The final fundraising numbers are out for the 2016 election cycle and Rep. Tom Reed (R-Corning, NY 23) has a significant advantage over his challenger, U.S. Navy Capt. John Plumb (D-Lakewood).
According to the Federal Election Commission, Reed has so far raised $2.9 million during the current election cycle, with $1.14 million coming by way of individual donations and $1.74 coming by way of PAC funding.
On the opposing side, Plumb’s campaign has raised just over $1.3 million, which is just 45 percent of what Reed has raised.
But when taking a closer look, Plumb is actually on pace with Reed when it comes to individual donations, having raised $1.07 million. That’s only $74,000 less compared to what Reed received in that category. However, there is a huge disparity when it comes to PAC donations. Plumb has received only $248,000 in PAC money – only 14 percent of Reed’s total PAC funding.
What is significant about PAC funding? PACs (or Political Action Committees) are organizations that raise money privately on behalf of a cause or special interest, and then use that money to influence elections or legislation, especially at the federal level.
In the 2016 election alone, a total of $1,095,900,000 has been spent on all candidates running for federal office (this includes the Presidential Race). Of that money, $788,000,000 comes from Super PACs, making it by far the largest source of campaign funding in the United States.
Here’s a chart representing the total campaign funding for Reed and Plumb, the two candidates in New York’s 23rd Congressional district (which includes Jamestown and Chautauqua County):
PLUMB ACCUSES REED SIDING WITH WALL STREET INTERESTS
That disparity in PAC funding has not gone unnoticed by the Plumb campaign, which put out a news release earlier this week claiming that the financial filings show that Wall Street, the financial industry and special interests are helping Reed “stay in Washington to continue rigging the system to their benefit and at our expense.”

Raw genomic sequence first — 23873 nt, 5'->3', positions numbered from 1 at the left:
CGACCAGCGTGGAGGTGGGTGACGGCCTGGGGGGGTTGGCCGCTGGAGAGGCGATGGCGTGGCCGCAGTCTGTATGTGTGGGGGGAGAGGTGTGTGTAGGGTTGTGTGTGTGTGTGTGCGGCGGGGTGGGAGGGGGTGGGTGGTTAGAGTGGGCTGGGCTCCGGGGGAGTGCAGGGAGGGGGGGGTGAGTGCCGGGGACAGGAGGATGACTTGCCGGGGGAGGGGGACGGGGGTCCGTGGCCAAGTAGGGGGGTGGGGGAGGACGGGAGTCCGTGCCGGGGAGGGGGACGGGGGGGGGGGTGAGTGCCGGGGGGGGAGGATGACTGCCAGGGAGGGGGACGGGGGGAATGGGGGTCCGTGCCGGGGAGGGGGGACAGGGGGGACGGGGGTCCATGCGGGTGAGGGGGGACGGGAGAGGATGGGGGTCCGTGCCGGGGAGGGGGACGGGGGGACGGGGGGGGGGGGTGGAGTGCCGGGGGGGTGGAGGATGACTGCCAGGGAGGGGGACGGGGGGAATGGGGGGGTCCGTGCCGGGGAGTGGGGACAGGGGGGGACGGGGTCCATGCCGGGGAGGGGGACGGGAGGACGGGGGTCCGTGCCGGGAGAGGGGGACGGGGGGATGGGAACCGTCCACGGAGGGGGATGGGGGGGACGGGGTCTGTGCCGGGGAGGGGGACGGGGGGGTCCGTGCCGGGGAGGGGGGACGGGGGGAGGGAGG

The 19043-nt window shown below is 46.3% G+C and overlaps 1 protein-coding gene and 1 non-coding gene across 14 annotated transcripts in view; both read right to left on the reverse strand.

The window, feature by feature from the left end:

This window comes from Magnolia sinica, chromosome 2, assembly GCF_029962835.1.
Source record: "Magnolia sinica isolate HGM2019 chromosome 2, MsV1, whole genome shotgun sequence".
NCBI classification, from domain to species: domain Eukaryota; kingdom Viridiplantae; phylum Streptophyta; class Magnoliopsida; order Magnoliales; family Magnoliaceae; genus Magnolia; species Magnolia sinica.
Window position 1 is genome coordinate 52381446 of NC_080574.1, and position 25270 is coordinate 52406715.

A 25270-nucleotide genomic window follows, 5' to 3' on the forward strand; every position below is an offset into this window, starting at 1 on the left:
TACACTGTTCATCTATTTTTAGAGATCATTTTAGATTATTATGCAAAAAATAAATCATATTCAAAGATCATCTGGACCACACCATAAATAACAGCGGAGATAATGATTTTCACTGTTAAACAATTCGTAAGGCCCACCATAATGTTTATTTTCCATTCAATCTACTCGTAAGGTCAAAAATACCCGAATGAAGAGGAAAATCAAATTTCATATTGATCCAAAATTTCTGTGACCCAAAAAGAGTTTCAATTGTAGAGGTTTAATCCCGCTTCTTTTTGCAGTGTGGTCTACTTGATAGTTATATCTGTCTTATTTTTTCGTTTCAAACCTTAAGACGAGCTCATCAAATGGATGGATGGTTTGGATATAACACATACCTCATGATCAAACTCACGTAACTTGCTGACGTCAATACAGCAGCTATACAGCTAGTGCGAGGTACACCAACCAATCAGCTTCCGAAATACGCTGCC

According to the Center for Responsive Politics, Reed has raised nearly $300,000 from Wall Street and the Financial Industry this campaign cycle alone, while totaling over $1 million in contributions from this sector over the course of his time in Washington. Plumb said that should come as no surprise.
“Congressman Reed keeps making the problems in our rural communities worse by voting in Washington to rig the system in favor of big banks and special interests – and now they’re rushing to his defense and paying huge sums of cash to try to keep him in Washington,” Plumb said in the release. “Tom Reed embodies the worst of our broken political system…. [he] spends his time in Washington putting special interests ahead of our district.”
During a conference call with media on Monday, Reed responded to Plumb’s criticism, saying he feels voters will make a decision based on his record, not how much money he’s raised or where it came from.
“We think races are won or lost based on the record that is put out there. It’s ultimately up the people. Regardless of where the money comes from, it is about the record and the effort you put into office, that’s what determines the outcome,” Reed said. “As we go forward, we’re going to make sure people know where we stand and where my opponent stands… and when the voters go to vote, I’ll respect the collective wisdom of those individuals.”